The dangers of self-medication

IMG_0147

Students risk addiction and serious health problems as a result of self-medication to cope with stress. Photo by Roe Borunda / The Collegian

Students juggling their studies, multiple jobs and extracurricular activities may resort to prescription drug abuse in an attempt to cope.

Young people ages 15 to 24 is the fastest growing demographic of prescription drug abuse, according to the Lock It Up project.

The project, launched by the California Health Collaborative Organization, attempts to create awareness and prevent abuse, said project manager Marisol Zamora.

The main reason students abuse prescription drugs is the misconception that such drugs can help them perform better academically, Zamora said.

“They want to stay up late, for example, to write a term paper or to study,” Zamora said. “They say, ‘This is going to help me stay up late. This is going to help me excel on my exam.’ But in reality, they’re really just harming different parts of their body their brain, and essentially, they’re becoming dependent on the medication.”

John Fausone, a Fresno State student majoring in mathematics, said abusing prescription drugs is a dangerous way to try to improve school performance.

“If they need that much time to do their homework, they need to reassess their priorities, scale back how many classes they’re taking or scale back their working hours,” he said. “It’s not worth putting your health at risk just to knock out a few more units each semester.”

Students who abuse drugs are rarely aware of the dangerous side effects, Zamora said. Students assume that prescription drugs are safer than street drugs because they are prescribed by doctors, he added.

However, Zamora said these drugs are like a double-edged sword.

She said that prescribed medicines are safe and effective when used correctly, but when taken outside of a strict prescription order it can turn into something else.

Fausone said students are not weighing the consequences of their actions and may not be fully aware that they might be turning themselves into addicts.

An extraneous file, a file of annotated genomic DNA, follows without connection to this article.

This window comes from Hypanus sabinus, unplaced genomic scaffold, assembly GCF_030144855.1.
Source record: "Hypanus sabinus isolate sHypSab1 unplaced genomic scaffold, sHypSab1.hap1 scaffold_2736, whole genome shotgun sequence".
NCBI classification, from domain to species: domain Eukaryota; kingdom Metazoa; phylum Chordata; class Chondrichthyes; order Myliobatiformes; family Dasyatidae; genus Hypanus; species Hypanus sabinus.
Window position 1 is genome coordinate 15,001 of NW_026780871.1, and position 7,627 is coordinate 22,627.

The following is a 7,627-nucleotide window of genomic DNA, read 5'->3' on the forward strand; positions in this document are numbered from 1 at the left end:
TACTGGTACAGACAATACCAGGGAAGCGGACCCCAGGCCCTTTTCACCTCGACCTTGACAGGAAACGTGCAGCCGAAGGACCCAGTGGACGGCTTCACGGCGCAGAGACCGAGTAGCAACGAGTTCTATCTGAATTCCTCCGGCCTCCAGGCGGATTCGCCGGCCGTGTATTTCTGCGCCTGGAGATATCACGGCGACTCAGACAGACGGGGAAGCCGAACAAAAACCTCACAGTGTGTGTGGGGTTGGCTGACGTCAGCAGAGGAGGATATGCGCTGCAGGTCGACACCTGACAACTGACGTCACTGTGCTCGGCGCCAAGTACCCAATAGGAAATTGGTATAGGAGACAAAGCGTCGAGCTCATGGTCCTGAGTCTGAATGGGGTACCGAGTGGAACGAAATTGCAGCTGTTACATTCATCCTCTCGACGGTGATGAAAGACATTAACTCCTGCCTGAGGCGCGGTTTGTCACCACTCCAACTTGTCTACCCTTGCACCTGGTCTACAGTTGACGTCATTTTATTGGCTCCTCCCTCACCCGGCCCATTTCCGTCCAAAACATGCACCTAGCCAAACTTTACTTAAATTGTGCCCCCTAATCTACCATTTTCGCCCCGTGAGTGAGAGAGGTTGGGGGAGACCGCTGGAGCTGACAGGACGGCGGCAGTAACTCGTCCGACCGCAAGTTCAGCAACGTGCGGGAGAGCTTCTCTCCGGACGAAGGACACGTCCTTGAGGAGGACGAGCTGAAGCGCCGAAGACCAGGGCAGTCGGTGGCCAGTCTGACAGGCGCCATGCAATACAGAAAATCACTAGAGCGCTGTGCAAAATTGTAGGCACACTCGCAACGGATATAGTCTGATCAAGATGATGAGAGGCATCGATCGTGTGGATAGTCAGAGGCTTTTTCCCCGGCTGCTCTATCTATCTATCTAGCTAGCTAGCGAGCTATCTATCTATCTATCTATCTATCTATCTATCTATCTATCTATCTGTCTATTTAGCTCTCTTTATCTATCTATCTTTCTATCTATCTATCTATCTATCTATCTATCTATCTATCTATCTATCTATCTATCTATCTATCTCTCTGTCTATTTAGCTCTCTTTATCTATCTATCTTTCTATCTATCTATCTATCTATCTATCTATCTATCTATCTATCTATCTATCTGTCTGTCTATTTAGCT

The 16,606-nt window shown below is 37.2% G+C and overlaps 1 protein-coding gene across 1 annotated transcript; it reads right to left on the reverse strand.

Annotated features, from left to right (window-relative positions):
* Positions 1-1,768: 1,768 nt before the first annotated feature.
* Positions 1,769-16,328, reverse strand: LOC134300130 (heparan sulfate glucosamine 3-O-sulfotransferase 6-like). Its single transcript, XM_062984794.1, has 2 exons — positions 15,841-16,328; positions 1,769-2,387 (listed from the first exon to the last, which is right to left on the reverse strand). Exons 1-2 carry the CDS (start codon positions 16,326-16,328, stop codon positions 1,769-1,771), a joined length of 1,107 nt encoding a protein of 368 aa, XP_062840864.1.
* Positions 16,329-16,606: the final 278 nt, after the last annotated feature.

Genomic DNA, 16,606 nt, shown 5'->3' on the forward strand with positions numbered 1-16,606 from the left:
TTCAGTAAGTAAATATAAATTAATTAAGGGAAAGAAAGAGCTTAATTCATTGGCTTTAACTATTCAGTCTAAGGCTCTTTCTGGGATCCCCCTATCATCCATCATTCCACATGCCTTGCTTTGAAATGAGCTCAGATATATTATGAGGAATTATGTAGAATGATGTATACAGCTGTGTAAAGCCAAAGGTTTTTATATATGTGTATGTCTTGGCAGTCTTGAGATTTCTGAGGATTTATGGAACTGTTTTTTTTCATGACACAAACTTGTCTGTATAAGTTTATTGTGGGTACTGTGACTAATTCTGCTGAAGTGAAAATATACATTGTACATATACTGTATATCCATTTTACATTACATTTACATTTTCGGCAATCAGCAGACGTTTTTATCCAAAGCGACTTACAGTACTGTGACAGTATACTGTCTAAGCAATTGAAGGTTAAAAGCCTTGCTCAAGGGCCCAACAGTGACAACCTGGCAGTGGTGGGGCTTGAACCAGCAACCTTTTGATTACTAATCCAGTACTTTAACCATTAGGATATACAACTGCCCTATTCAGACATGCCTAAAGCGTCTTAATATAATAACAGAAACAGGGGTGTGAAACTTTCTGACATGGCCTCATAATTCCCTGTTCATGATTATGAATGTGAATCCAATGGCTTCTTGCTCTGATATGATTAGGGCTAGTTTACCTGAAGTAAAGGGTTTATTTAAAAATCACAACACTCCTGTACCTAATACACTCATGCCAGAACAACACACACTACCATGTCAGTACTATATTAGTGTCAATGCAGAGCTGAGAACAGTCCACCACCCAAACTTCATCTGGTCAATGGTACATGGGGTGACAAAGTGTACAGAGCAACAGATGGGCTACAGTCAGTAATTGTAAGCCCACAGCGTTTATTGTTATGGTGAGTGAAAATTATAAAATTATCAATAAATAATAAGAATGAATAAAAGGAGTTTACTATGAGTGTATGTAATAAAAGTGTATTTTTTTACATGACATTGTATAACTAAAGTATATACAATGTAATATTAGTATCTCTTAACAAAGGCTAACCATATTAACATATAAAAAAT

“Everybody thinks, ‘Oh, that’s not going to happen to me,’ just like people who drive drunk, who start smoking cigarettes or doing other addictive substances,” he said. “They think they are going to be the exception to the rule, but reality is usually never that way.”

Caitlin Sanchez, a Fresno State student majoring in biology, said she has heard of people abusing prescription drugs but she doesn’t consider it an option.

“I guess for other people, whatever helps them, but for me personally, I wouldn’t,” Sanchez said. “I think if you take it in moderation, you should be fine. If you overdo it, there are always consequences that you have to deal with.”

Zamora said the top three categories of drugs abused by students are stimulants, opioid analgesics and sedatives.

Examples of popular stimulants are Ritalin, Concerta and Adderal. These are medically used to treat children and teens with attention deficit/hyperactivity disorder (ADHD).

“What the stimulants are doing, essentially, are speeding up your brain activity,” Zamora said. “It increase your alertness, energy and elevates blood pressure.”

Opioid analgesics like Vicodin, OxyContin and Methadone are typically used to help ease pain after surgery. The side effects are respiratory depression and slow and shallow breathing.

As for sedatives or tranquilizers, Zamora said the popular names are Valium, Xanax and Ativan, which are medically used to treat anxiety, panic attacks and sleep disorders. Abusing these medications can cause seizures.

Aside from these physical side effects, Zamora said one of the biggest consequences students are faced with is the risk of addiction and dependence on these drugs. When students become addicted, they might even overdose and die.

Students could gain access to these drugs by getting a prescription from a doctor for something else, she said.

“Let’s say they had severe pain and they went to the doctor and got Vicodin,” Zamora said. “They could either use the medication for what it was originally intended or they could learn that they can get a high out of that medication.”

Zamora explained that students who “get a high” would continuously return to their doctors to get refills despite finishing their prescribed treatment.
She said students could also buy or steal the drugs from family or friends. Some also resort to the black market and buy the drugs off the street.

Another method that some students resort to, Zamora said, is called “doctor shopping.” Doctor shopping is when students get prescribed for the same problems by different doctors in order to get the drugs.

“Basically they all go to one doctor and then they will go to another doctor,” Zamora said. “Although there are some systems in place to prevent it, there are still some people who get away with that.”

Zamora advises students to find other alternatives to deal with their stressful academic life. She suggested students be part of a study group and not procrastinate. Students should map out their time to prepare for exams.

As part of the Lock It Up project, there are peer education programs on campus, Zamora said. The volunteer peers are available to give students more information on drug abuse and where to seek help.

“The peer educators are already on campus, and they are available to answer any questions for students who need extra services or help,” Zamora said.

Zamora said she plans to have an organized town hall meeting on campus with a panel to talk about the issue. The panel will consist of law enforcers, pharmacists and people sharing first-hand experiences with prescription drug abuse.

For more information about the Lock It Up project, its services and how to get involved, visit www.healthcollaborative.org.